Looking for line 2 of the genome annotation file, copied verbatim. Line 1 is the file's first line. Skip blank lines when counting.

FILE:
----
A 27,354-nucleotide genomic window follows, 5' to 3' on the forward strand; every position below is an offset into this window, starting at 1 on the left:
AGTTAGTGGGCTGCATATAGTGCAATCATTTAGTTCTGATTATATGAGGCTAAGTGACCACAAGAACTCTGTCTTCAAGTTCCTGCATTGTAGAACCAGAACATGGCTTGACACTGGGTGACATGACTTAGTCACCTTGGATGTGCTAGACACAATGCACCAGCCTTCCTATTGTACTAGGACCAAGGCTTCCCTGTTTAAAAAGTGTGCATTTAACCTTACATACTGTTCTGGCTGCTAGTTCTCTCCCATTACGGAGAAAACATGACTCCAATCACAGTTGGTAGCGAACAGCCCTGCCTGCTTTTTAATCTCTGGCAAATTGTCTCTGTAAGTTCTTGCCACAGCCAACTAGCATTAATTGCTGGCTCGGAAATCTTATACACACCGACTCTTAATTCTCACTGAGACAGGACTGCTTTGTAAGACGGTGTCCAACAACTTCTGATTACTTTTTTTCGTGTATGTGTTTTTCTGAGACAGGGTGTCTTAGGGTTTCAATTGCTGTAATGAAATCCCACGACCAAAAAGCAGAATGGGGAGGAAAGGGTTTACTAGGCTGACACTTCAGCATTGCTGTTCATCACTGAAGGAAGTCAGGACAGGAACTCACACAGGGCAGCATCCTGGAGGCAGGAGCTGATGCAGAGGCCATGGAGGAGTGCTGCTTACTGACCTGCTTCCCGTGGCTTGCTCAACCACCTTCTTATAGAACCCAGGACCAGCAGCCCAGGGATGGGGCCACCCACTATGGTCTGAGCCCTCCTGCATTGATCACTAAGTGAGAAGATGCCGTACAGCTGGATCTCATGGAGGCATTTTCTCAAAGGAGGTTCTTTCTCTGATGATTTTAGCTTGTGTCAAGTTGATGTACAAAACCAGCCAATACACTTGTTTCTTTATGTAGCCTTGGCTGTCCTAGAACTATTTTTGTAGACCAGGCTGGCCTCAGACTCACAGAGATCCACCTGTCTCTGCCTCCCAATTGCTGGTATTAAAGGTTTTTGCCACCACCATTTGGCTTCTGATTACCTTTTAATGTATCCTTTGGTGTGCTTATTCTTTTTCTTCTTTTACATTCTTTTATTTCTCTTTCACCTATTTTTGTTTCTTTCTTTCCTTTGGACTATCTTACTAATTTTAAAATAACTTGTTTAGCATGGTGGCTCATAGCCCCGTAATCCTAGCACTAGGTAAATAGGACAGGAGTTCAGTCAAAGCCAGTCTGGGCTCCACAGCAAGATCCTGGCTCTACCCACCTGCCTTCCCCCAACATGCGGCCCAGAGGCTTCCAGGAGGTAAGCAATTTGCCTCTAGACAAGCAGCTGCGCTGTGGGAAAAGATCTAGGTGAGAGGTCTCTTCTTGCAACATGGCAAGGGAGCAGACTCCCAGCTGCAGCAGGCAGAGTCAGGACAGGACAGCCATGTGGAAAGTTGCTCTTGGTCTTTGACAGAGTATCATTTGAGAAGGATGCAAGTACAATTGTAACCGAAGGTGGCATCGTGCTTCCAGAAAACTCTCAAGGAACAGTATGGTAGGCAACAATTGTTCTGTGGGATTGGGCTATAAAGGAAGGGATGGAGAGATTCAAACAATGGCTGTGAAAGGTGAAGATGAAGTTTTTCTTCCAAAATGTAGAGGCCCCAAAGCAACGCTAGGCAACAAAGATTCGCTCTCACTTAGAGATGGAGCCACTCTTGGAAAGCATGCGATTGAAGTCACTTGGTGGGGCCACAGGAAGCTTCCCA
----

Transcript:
AGTTAGTGGGCTGCATATAGTGCAATCATTTAGTTCTGATTATATGAGGCTAAGTGACCACAAGAACTCTGTCTTCAAGTTCCTGCATTGTAGAACCAGAACATGGCTTGACACTGGGTGACATGACTTAGTCACCTTGGATGTGCTAGACACAATGCACCAGCCTTCCTATTGTACTAGGACCAAGGCTTCCCTGTTTAAAAAGTGTGCATTTAACCTTACATACTGTTCTGGCTGCTAGTTCTCTCCCATTACGGAGAAAACATGACTCCAATCACAGTTGGTAGCGAACAGCCCTGCCTGCTTTTTAATCTCTGGCAAATTGTCTCTGTAAGTTCTTGCCACAGCCAACTAGCATTAATTGCTGGCTCGGAAATCTTATACACACCGACTCTTAATTCTCACTGAGACAGGACTGCTTTGTAAGACGGTGTCCAACAACTTCTGATTACTTTTTTTCGTGTATGTGTTTTTCTGAGACAGGGTGTCTTAGGGTTTCAATTGCTGTAATGAAATCCCACGACCAAAAAGCAGAATGGGGAGGAAAGGGTTTACTAGGCTGACACTTCAGCATTGCTGTTCATCACTGAAGGAAGTCAGGACAGGAACTCACACAGGGCAGCATCCTGGAGGCAGGAGCTGATGCAGAGGCCATGGAGGAGTGCTGCTTACTGACCTGCTTCCCGTGGCTTGCTCAACCACCTTCTTATAGAACCCAGGACCAGCAGCCCAGGGATGGGGCCACCCACTATGGTCTGAGCCCTCCTGCATTGATCACTAAGTGAGAAGATGCCGTACAGCTGGATCTCATGGAGGCATTTTCTCAAAGGAGGTTCTTTCTCTGATGATTTTAGCTTGTGTCAAGTTGATGTACAAAACCAGCCAATACACTTGTTTCTTTATGTAGCCTTGGCTGTCCTAGAACTATTTTTGTAGACCAGGCTGGCCTCAGACTCACAGAGATCCACCTGTCTCTGCCTCCCAATTGCTGGTATTAAAGGTTTTTGCCACCACCATTTGGCTTCTGATTACCTTTTAATGTATCCTTTGGTGTGCTTATTCTTTTTCTTCTTTTACATTCTTTTATTTCTCTTTCACCTATTTTTGTTTCTTTCTTTCCTTTGGACTATCTTACTAATTTTAAAATAACTTGTTTAGCATGGTGGCTCATAGCCCCGTAATCCTAGCACTAGGTAAATAGGACAGGAGTTCAGTCAAAGCCAGTCTGGGCTCCACAGCAAGATCCTGGCTCTACCCACCTGCCTTCCCCCAACATGCGGCCCAGAGGCTTCCAGGAGGTAAGCAATTTGCCTCTAGACAAGCAGCTGCGCTGTGGGAAAAGATCTAGGTGAGAGGTCTCTTCTTGCAACATGGCAAGGGAGCAGACTCCCAGCTGCAGCAGGCAGAGTCAGGACAGGACAGCCATGTGGAAAGTTGCTCTTGGTCTTTGACAGAGTATCATTTGAGAAGGATGCAAGTACAATTGTAACCGAAGGTGGCATCGTGCTTCCAGAAAACTCTCAAGGAACAGTATGGTAGGCAACAATTGTTCTGTGGGATTGGGCTATAAAGGAAGGGATGGAGAGATTCAAACAATGGCTGTGAAAGGTGAAGATGAAGTTTTTCTTCCAAAATGTAGAGGCCCCAAAGCAACGCTAGGCAACAAAGATTCGCTCTCACTTAGAGATGGAGCCACTCTTGGAAAGCATGCGATTGAAGTCACTTGGTGGGGCCACAGGAAGCTTCCCA